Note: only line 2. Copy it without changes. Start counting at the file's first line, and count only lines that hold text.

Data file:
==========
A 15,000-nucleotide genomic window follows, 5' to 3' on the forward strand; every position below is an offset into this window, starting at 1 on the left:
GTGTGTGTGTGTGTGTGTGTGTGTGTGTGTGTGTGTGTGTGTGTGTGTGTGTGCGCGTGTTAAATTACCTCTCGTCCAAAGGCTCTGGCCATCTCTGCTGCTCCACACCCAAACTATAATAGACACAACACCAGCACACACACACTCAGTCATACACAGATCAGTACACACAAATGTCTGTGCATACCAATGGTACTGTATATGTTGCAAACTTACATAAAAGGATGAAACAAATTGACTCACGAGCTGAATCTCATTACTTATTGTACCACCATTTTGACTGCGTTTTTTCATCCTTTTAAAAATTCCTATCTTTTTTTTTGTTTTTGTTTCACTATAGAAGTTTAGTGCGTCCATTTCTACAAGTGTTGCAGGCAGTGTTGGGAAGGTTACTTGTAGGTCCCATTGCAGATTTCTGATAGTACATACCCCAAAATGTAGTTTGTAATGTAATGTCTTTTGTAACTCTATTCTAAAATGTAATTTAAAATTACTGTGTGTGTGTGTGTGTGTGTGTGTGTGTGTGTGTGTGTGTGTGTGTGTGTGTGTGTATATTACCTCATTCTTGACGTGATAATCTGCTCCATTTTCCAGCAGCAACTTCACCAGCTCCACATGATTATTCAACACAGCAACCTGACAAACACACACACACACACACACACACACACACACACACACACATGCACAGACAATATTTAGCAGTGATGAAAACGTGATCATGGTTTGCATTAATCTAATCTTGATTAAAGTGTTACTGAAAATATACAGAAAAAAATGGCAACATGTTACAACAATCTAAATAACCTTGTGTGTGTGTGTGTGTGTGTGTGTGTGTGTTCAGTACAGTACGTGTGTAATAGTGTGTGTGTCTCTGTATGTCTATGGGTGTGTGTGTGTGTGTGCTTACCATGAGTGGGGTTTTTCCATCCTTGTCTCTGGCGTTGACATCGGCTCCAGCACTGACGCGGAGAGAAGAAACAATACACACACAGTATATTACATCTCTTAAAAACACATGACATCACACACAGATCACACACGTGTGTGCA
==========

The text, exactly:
GTGTGTGTGTGTGTGTGTGTGTGTGTGTGTGTGTGTGTGTGTGTGTGTGTGTGCGCGTGTTAAATTACCTCTCGTCCAAAGGCTCTGGCCATCTCTGCTGCTCCACACCCAAACTATAATAGACACAACACCAGCACACACACACTCAGTCATACACAGATCAGTACACACAAATGTCTGTGCATACCAATGGTACTGTATATGTTGCAAACTTACATAAAAGGATGAAACAAATTGACTCACGAGCTGAATCTCATTACTTATTGTACCACCATTTTGACTGCGTTTTTTCATCCTTTTAAAAATTCCTATCTTTTTTTTTGTTTTTGTTTCACTATAGAAGTTTAGTGCGTCCATTTCTACAAGTGTTGCAGGCAGTGTTGGGAAGGTTACTTGTAGGTCCCATTGCAGATTTCTGATAGTACATACCCCAAAATGTAGTTTGTAATGTAATGTCTTTTGTAACTCTATTCTAAAATGTAATTTAAAATTACTGTGTGTGTGTGTGTGTGTGTGTGTGTGTGTGTGTGTGTGTGTGTGTGTGTGTGTGTATATTACCTCATTCTTGACGTGATAATCTGCTCCATTTTCCAGCAGCAACTTCACCAGCTCCACATGATTATTCAACACAGCAACCTGACAAACACACACACACACACACACACACACACACACACACACACATGCACAGACAATATTTAGCAGTGATGAAAACGTGATCATGGTTTGCATTAATCTAATCTTGATTAAAGTGTTACTGAAAATATACAGAAAAAAATGGCAACATGTTACAACAATCTAAATAACCTTGTGTGTGTGTGTGTGTGTGTGTGTGTGTGTTCAGTACAGTACGTGTGTAATAGTGTGTGTGTCTCTGTATGTCTATGGGTGTGTGTGTGTGTGTGCTTACCATGAGTGGGGTTTTTCCATCCTTGTCTCTGGCGTTGACATCGGCTCCAGCACTGACGCGGAGAGAAGAAACAATACACACACAGTATATTACATCTCTTAAAAACACATGACATCACACACAGATCACACACGTGTGTGCA